Guest Editor Gary Soto re: Heeding Your Creative Instinct

posted 10/12/11

Dear Editor…

I have a short story that my writing group thinks could be a whole novel. I worked hard to distill this character’s story down to its essentials . . . I can’t seem to get my head around expanding it meaningfully. I feel like I’m adding stuff for the sake of adding pages. I hear about great novels that started off as short stories. What’s their secret?

Thank you,
M.

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Dear M.…

If you’re in a writers group, you may be expected to heed advice of others—that’s why you’re there, right? To listen, absorb, learn from others who are practicing this art of ours. However, I find that some will suggest revisions where revisions aren’t needed, new titles when the old titles will suffice, introduction of more tension (more screaming please!) when the story is adequately tense, etc. Now a colleague in the group—perhaps as he or she set her coffee cup down—has blurted, “Hey, this might be good as a novel, not a story?” Everyone chirps, “Great idea. You go, girl!”

I sense worry. I sense doubt. I side with you as we remember the maxim “When in doubt, remain in doubt.” In our art—fiction and short story writing—we live by hunches, what talent we are given, perhaps even the temperament that defines us—you, by nature, may color a smaller canvas. What’s wrong with that? This is you. You are not the Jackson Pollack of large canvases! You have a hunch that what you have done is a short story and will remain a short story. Are you being difficult? Are you losing an opportunity for a larger work? Probably not.

In short, if you try to lengthen the story into novel length, you’ll probably discover that it’s tough going—and, yes, those are tears of frustration falling on your keypad. My advice: recognize that the story is done. Now begin something else.

Stay strong,
Guest Editor Gary Soto

Gary Soto is the author of many much-loved middle grade and young adult novels, short story collections, poetry collections, and plays, including the acclaimed Baseball in April and Other Stories. He’s just published the new short story collection for young readers called Hey 13! and his first e-novel, When Dad Came Back. For more about Gary and his books, visit www.GarySoto.com.

P.S. For more on this topic, read Creative Process, Guest Editors, Teen/Middle Grade Fiction
Comments to "Guest Editor Gary Soto re: Heeding Your Creative Instinct" | Add a Comment
    1. Sharon K Mayhew wrote (on 10/12/11 at 11:30 am) :

      I’ve had an editor and a couple agents tell me that my hf picture book needs to be a mid grade novel. I am in the process of writing it. One thing I did was change the POV from the POV in the picture book. I write and think scene to scene, which keeps the story moving. :)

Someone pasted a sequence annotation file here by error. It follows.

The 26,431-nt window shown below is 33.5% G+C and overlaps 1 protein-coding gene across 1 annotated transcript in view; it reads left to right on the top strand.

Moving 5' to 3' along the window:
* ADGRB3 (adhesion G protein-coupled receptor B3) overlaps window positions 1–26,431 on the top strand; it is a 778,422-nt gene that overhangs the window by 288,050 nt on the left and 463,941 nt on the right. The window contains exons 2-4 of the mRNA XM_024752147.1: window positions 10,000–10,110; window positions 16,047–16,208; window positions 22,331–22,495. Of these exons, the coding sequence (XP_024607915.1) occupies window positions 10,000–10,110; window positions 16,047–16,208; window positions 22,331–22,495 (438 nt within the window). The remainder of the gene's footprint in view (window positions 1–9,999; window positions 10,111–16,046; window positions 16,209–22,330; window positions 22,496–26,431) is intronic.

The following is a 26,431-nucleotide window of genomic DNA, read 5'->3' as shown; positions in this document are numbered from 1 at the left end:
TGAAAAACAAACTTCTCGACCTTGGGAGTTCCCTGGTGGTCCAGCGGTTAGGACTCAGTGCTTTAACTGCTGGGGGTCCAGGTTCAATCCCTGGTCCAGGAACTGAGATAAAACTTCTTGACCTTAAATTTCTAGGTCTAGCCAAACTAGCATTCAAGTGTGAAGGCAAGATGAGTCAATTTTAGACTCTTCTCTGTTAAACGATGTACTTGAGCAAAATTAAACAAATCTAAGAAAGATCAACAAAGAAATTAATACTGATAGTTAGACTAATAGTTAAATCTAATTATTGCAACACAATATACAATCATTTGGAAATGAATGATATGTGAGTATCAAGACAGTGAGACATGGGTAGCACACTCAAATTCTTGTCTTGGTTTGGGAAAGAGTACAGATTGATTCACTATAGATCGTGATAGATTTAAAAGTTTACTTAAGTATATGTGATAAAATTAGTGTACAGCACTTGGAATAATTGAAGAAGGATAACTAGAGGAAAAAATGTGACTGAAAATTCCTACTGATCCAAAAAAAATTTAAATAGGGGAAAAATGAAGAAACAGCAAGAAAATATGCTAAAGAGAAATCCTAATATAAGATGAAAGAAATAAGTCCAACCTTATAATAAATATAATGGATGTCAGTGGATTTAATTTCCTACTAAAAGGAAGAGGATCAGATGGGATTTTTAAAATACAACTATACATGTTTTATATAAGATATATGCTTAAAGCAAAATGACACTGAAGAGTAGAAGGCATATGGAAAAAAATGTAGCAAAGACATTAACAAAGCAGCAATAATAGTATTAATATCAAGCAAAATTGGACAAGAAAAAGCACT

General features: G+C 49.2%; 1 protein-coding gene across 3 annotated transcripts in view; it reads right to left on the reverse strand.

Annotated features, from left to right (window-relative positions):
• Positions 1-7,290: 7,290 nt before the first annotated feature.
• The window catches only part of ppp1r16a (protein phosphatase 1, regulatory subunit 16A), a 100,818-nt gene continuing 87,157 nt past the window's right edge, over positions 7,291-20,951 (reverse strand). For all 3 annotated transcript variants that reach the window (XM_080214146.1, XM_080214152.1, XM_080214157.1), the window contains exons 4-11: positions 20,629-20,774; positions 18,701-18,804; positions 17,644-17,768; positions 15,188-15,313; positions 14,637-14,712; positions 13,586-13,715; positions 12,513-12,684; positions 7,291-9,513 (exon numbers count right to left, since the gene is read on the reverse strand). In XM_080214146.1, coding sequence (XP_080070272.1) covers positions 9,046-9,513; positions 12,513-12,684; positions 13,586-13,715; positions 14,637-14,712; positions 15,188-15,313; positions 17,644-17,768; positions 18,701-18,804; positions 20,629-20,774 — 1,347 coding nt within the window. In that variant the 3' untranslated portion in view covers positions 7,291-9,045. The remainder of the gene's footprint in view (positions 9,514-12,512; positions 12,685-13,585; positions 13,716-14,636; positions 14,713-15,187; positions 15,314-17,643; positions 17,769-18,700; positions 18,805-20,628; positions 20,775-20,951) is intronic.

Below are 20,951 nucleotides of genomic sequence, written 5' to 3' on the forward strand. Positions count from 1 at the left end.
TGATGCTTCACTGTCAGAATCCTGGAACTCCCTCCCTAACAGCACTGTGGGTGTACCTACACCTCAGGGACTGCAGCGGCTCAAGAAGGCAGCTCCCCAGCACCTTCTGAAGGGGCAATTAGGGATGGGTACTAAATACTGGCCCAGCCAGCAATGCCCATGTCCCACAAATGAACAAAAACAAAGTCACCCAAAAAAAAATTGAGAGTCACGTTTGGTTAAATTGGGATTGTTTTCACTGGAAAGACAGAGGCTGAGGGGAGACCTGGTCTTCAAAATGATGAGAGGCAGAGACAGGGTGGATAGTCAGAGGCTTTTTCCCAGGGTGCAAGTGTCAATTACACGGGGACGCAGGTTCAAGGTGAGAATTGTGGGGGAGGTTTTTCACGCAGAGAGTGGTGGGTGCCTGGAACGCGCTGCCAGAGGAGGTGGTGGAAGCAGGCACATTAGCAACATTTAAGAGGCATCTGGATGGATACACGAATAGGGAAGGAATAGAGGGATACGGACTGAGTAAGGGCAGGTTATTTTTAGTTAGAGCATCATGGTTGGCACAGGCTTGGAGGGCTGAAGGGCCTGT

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    2. The Editor wrote (on 10/12/11 at 11:36 am) :

      Thank you, Gary. We writers can often feel like we have to take every suggestion, worrying that sticking with our gut hunch is just us being stubborn or scared. It’s great to be reminded that sometimes “as is” is just right.

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    3. Laura C. wrote (on 10/12/11 at 11:40 am) :

      Thanks so much for these great insights, Gary! I also have a short story that could be an MG novel, but it just isn’t coming… Plus, a crit partner just commented that there aren’t any life-and-death stakes in the first chapter of my new ghost novel. (They’re in the 2nd chapter.) Crit partners are great, but you have to trust your gut and believe in yourself.

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    4. Pamela DuMond wrote (on 10/12/11 at 12:08 pm) :

      Thanks Gary. This is just the perfect advice I need right now! Best,

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    5. Johana Gast Anderton wrote (on 10/12/12 at 12:22 pm) :

      This makes me think of a murder mystery I’m currently marketing. An agent rejected it because there were no spilled blood and guts in the first few pages. ‘Start with the inciting incident’ she told me. I reread the whole blessed thing and something in me said absolutely not. Then I recognized the problem: It isn’t a “murdery mystery;” it’s a “cozy mystery” which puts a whole new light on the rejection. My fault because I didn’t classify the work correctly. And – I think this is important – I stuck to my guns and didn’t change a thing. Sometimes you know your work better than anyone, including your loving critique group!

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      The Editor replied (on 10/17/12 at 1:53 pm) :

      Thanks for sharing your experience, Johana. Good luck with your marketing efforts!

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